Open Access Research Article

The Effectiveness of Attentional Training on Stress and Self-Esteem

Arpita Ghosal*

Department of Psychology, University of Roehampton, London

Corresponding Author

Received Date: August 24, 2018;  Published Date: September 14, 2018


Stress has been an immeasurably investigated theme within Neuropsychology since past few years. Attention training is a therapeutic intervention developed by Adrian Wells that involves the training of attentional skills to treat emotional disorders (Wells, 1990). This study investigated whether the Attentional training works as theorised to reduce stress. In addition, self-esteem and stress were investigated as potential moderators of the relationship between Attentional training and/or self-focus on vulnerability to the stressor. Prior research has shown that self-esteem level and self-focus interact such that self-focus predicts vulnerability to stress in people with low self-esteem, but not in those with high self-esteem. In a laboratory setting, 80 undergraduate student participants were exposed to a single session of either an Attention training analogue or a control treatment to see if Attentional training would reduce their stress to a subsequent stressor task.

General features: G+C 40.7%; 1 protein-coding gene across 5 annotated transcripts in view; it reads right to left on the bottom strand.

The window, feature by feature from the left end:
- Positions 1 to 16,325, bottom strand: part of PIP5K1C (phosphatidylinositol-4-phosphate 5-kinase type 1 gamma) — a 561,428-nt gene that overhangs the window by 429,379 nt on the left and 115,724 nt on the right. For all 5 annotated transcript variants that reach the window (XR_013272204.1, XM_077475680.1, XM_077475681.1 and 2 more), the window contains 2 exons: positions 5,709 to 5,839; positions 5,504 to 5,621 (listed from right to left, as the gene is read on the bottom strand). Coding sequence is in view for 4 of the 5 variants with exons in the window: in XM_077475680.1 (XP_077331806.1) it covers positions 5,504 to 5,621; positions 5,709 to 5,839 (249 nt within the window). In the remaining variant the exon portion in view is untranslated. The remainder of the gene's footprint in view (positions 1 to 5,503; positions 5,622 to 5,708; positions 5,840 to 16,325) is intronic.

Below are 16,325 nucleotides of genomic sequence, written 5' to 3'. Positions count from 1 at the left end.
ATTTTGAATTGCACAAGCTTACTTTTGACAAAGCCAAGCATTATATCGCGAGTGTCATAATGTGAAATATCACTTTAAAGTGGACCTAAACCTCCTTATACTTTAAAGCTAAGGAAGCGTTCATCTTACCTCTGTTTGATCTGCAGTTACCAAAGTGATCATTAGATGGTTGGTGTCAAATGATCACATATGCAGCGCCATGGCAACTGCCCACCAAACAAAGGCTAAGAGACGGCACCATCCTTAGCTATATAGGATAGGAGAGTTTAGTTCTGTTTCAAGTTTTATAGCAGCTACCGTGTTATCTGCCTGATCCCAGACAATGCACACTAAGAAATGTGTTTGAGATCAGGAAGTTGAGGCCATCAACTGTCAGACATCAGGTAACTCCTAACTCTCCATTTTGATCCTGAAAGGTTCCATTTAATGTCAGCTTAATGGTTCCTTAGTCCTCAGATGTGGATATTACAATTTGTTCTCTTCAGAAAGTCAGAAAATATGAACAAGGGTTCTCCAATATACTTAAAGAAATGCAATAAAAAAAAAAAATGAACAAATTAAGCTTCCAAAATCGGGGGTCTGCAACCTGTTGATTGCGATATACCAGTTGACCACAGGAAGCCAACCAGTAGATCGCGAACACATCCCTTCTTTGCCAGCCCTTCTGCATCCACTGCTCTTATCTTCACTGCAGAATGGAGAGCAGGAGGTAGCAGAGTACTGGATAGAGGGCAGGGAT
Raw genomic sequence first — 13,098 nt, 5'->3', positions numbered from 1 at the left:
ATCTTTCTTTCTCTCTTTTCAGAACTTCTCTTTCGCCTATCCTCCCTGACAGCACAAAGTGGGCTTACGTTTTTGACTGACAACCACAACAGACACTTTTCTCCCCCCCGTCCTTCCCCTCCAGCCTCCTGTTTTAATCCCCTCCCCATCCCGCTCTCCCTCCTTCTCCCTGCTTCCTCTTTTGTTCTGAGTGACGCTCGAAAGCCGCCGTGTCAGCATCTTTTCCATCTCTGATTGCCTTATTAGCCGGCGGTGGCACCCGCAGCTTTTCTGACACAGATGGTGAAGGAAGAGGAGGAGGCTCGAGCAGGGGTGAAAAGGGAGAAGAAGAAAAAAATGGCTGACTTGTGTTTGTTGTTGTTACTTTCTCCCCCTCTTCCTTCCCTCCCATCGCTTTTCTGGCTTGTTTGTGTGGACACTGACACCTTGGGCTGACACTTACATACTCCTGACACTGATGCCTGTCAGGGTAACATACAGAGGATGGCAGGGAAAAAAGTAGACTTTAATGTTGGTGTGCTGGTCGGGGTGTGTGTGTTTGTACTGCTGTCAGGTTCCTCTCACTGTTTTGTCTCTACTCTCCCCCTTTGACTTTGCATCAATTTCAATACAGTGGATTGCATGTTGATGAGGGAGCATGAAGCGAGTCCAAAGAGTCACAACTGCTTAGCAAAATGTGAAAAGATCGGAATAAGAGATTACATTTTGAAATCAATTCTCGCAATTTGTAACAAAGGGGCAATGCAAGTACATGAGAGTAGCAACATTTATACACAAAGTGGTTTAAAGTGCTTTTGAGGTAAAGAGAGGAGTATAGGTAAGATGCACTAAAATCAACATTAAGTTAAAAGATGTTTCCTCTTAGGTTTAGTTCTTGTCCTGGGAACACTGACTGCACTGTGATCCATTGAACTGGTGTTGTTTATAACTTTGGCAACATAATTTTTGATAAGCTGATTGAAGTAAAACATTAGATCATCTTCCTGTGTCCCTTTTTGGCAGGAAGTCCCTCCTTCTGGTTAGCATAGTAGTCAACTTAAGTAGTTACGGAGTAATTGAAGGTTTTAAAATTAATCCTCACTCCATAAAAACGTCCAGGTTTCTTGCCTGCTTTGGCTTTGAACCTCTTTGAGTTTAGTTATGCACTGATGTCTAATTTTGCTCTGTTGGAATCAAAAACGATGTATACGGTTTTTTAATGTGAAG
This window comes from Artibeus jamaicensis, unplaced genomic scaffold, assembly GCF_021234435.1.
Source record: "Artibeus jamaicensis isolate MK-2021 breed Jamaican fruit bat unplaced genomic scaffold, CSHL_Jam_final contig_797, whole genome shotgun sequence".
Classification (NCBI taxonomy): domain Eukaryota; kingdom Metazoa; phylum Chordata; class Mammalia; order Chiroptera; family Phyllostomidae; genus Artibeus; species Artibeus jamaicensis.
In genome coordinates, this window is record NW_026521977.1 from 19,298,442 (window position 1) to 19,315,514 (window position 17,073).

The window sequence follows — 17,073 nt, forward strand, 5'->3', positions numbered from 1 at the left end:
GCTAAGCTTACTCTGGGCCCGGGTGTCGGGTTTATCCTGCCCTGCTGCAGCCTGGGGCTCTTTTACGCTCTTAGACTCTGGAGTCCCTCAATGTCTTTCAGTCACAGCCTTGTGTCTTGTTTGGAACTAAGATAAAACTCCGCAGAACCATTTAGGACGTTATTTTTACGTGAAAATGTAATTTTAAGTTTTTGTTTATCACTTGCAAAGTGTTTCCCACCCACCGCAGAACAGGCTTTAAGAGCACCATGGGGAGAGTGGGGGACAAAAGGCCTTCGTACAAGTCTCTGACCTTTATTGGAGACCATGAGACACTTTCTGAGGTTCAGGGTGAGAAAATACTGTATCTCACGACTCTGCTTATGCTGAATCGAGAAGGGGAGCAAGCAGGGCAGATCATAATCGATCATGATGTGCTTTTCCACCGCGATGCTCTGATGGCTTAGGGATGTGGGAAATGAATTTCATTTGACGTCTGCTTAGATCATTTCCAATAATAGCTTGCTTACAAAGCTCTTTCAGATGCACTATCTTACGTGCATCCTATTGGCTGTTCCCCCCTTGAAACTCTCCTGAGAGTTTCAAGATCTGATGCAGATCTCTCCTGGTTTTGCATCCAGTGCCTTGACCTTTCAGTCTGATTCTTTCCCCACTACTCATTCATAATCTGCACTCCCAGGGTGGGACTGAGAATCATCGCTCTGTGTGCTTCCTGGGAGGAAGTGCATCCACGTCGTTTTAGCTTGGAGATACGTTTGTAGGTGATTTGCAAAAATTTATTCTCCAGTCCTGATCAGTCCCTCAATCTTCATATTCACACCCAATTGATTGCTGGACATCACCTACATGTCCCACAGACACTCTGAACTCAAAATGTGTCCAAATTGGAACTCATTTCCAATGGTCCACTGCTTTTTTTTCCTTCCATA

Selye [1] described stress as a non-specific reaction of the body to any request made upon it. Stress is connected with an enhanced emission of hormones (e.g. adrenaline and cortisol), which set up the body for the fight or flight reaction [2] and are responsible for a temporal increment in blood pressure and heart beat [3]. When the stress response is prolonged for more than six months and the symptoms of stress are still present without any threatening stimuli to trigger them, stress becomes an anxiety disorder [4]. Accordingly, stress can cause long haul issues to our wellbeing [5].

It is known that each individual perceives stress in a different way [6]. It is recommended that individual contrasts may assume a part in stretch helplessness [7] and it has been proposed this may be because of a few people having better coping mechanism for dealing with stress than others [8]. Individual characteristics such as: optimism, a sense of psychological control and high self-esteem has been shown to be valuable personality resources in order to face and cope with stress [9].